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The Role of Small-Scale Farming in Familial Care

Reducing Work Risks Stemming from the Market Economy in Northeast Thailand

Shinsuke Tomita, Mario Ivan Lopez and Yasuyuki Kono

Keywords: care; fertility decline; migration; skipped generation household; subsistence economy; wet rice farming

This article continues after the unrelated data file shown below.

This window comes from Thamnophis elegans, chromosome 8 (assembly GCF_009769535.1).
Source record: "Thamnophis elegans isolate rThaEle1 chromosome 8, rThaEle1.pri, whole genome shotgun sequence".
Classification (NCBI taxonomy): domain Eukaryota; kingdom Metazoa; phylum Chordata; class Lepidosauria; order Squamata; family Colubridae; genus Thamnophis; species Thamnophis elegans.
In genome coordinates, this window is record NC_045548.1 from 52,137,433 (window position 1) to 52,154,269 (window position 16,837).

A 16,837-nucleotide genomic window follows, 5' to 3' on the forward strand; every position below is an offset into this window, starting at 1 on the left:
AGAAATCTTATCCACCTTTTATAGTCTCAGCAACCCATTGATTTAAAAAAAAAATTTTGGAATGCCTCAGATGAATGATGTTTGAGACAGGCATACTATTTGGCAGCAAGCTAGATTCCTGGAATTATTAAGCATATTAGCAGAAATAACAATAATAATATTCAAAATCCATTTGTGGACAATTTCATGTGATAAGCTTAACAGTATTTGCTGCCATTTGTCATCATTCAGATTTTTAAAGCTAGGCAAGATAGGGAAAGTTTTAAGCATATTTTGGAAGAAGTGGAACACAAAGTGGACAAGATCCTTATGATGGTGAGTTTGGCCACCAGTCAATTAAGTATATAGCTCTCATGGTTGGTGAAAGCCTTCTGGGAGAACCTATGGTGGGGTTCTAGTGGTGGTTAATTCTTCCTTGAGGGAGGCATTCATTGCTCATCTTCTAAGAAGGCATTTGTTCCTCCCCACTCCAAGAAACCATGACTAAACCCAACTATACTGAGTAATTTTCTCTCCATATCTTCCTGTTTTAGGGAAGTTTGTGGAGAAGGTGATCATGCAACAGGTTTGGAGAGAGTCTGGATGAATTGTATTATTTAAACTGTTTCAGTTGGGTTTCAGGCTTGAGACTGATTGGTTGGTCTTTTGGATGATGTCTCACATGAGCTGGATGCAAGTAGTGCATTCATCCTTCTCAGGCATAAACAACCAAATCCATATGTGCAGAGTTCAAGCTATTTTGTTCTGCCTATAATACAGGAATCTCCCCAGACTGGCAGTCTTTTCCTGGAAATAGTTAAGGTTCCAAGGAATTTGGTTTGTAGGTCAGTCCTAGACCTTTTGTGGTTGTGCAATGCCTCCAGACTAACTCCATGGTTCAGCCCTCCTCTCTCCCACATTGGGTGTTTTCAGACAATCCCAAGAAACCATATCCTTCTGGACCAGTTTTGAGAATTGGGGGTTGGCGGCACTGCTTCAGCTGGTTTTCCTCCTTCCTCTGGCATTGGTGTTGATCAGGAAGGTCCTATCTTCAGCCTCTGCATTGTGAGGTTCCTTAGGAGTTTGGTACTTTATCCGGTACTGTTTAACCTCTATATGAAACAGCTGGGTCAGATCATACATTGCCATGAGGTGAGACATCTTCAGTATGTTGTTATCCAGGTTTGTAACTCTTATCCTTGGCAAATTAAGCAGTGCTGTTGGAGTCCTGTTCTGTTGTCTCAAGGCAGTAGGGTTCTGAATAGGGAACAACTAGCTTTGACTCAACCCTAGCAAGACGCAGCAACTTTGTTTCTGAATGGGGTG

At present, Thailand’s market economy is placing pressure on familial care within rural households. An increasing amount of people are making their living in the current market economy and moving to urban areas in search of employment. The provisioning of care has come under greater risk, especially for women and couples of working age who are exposed to the possibilities of losing employment opportunities. While caregiving has been a responsibility of the household, shifts in working patterns have weakened its ability to care for children and the elderly. However, the capacity to care in northeast Thailand is still higher than in other regions of the country. This article discusses the balancing act that takes place between a progressive market economy and familial care as provided within households in northeast Thailand to demonstrate the importance that rice farming plays in familial care even if income from farming is limited.

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